Nike’s Ugliest Sneaker Ever Looks Like A Croc With Smallpox

"Who made these - Robinson Crusoe?"

Nike’s Ugliest Sneaker Ever Looks Like A Croc With Smallpox

Sneaker culture is all about making a statement with what’s on your feet, as this latest release from sportswear giant Nike proves.

In recent years, we’ve seen the ‘dad shoe’ go from daggy to designer: chunky, comfortable sneakers like the New Balance 990 line or the Nike Air Monarch. Once considered the pinnacle of poor taste, ‘dad shoes’ have become cool now – although if you try and explain that to a real dad, you’ll get met with incredulity. Even high fashion brands like Balenciaga, Versace and Gucci have gotten in on the ‘dad fashion’ trend.

Now it seems like the next big trend is trail shoes worn as casualwear. In the same way that dad shoes’ functional aesthetic is so appealing, the minimalistic technical nature of trail runners or hiking shoes has attracted the attention of the young and beautiful. And Nike’s noticed.

Nike has come out guns blazing with a new trail runner-inspired shoe as part of their new ISPA line. Enter the ISPA OverReact Sandal: a shoe that might just be so ugly it’s actually beautiful.

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Not quite a sandal, not quite a sneaker, these chunky monkeys are certainly divisive, to say the least. Like anything limited Nike puts out, they’re sure to sell like hotcakes, but not everyone’s on the ISPA hype train: commenters on Instagram coming up with gems like “if throw up was a shoe“, “love the treading in chewing gum look” and “who made these – Robinson Crusoe?”

Nike already has a technical trail running imprint called ACG (All Conditions Gear) but they’ve decided to really push the boat out with ISPA (Improvise, Scavenge, Protect and Adapt). Where ACG is focused on the great outdoors, ISPA is focused on “improving an athlete’s interaction with the built environment.”

ISPA’s sneakers combine aggressive styling with some of Nike’s latest product innovations, such as their new React foam technology that forms the OverReact Sandal’s chunky midsole. Nike should be applauded for pushing boundaries, but we’re not entirely convinced of the technical superiority of some of their gimmicks – take a look at their Road Warrior hightop, for example.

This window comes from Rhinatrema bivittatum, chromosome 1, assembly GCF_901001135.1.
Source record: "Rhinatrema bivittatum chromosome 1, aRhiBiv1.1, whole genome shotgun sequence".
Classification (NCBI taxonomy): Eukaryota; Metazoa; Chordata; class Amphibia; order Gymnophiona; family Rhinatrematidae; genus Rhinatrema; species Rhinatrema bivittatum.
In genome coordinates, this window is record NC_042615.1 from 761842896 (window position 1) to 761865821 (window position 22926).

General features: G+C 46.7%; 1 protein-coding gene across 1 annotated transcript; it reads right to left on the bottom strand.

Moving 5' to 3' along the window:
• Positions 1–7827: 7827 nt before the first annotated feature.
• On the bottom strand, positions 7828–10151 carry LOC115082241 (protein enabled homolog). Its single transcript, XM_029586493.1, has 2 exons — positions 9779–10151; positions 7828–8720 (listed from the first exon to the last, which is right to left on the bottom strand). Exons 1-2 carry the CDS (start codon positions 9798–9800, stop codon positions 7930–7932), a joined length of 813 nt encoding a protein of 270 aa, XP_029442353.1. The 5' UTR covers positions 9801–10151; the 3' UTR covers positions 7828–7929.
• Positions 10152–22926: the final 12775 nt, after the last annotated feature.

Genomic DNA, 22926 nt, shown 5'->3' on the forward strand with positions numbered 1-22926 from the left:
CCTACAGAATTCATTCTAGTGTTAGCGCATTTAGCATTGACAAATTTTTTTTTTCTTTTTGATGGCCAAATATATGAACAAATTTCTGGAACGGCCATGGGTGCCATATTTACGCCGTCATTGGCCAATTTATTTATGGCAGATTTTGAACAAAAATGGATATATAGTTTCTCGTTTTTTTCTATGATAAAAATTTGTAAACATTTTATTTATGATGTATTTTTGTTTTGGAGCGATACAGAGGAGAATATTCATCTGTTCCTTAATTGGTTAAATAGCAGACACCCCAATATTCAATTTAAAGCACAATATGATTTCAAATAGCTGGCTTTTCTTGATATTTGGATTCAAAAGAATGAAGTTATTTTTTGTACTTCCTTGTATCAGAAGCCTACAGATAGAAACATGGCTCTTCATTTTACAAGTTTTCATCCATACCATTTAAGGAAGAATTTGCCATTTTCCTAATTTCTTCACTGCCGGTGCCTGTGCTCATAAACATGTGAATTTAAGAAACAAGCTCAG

Techwear and outdoor gear have long had a place in mainstream fashion: Patagonia, The North Face, Arc’Teryx, Moncler, Kathmandu, Napapijri… The list goes on. Anoraks, pullovers and fleeces are all de rigeur in streetwear these days, but trail runners have historically been eschewed. Now, technical footwear brands like Salomon, La Sportiva or Danner are coming into vogue, and the sportswear giants want in on the action.

Nike’s not the only offender when it comes to apeing trail style like this: Adidas has been riding the gravy train that’s been Kanye West’s Yeezy sub-brand for years, which regularly puts out shoes that look like a bizarre combination of trail runners and alien vomit, like the Yeezy Boost 380 ‘Blue Oats’ that dropped last week.

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Let’s not be so quick to dismiss these experimental offerings, however. These radical sneakers play an important role in the development of fashion as well as athletics: these limited models are testbeds for new technologies that diffuse down into more mainstream runners.

Nike’s React foam is commonplace on their ISPA and high-end sneakers, but will eventually filter down to more accessible models. Adidas’ Boost foam was first showcased in Yeezy models before appearing in shoes at lower price points. What seems outlandish now might become commonplace in a few years’ time: sure, the OverReact Sandals might be ugly to some, but to others, they represent an exciting look at the future of footwear.

Strange times indeed.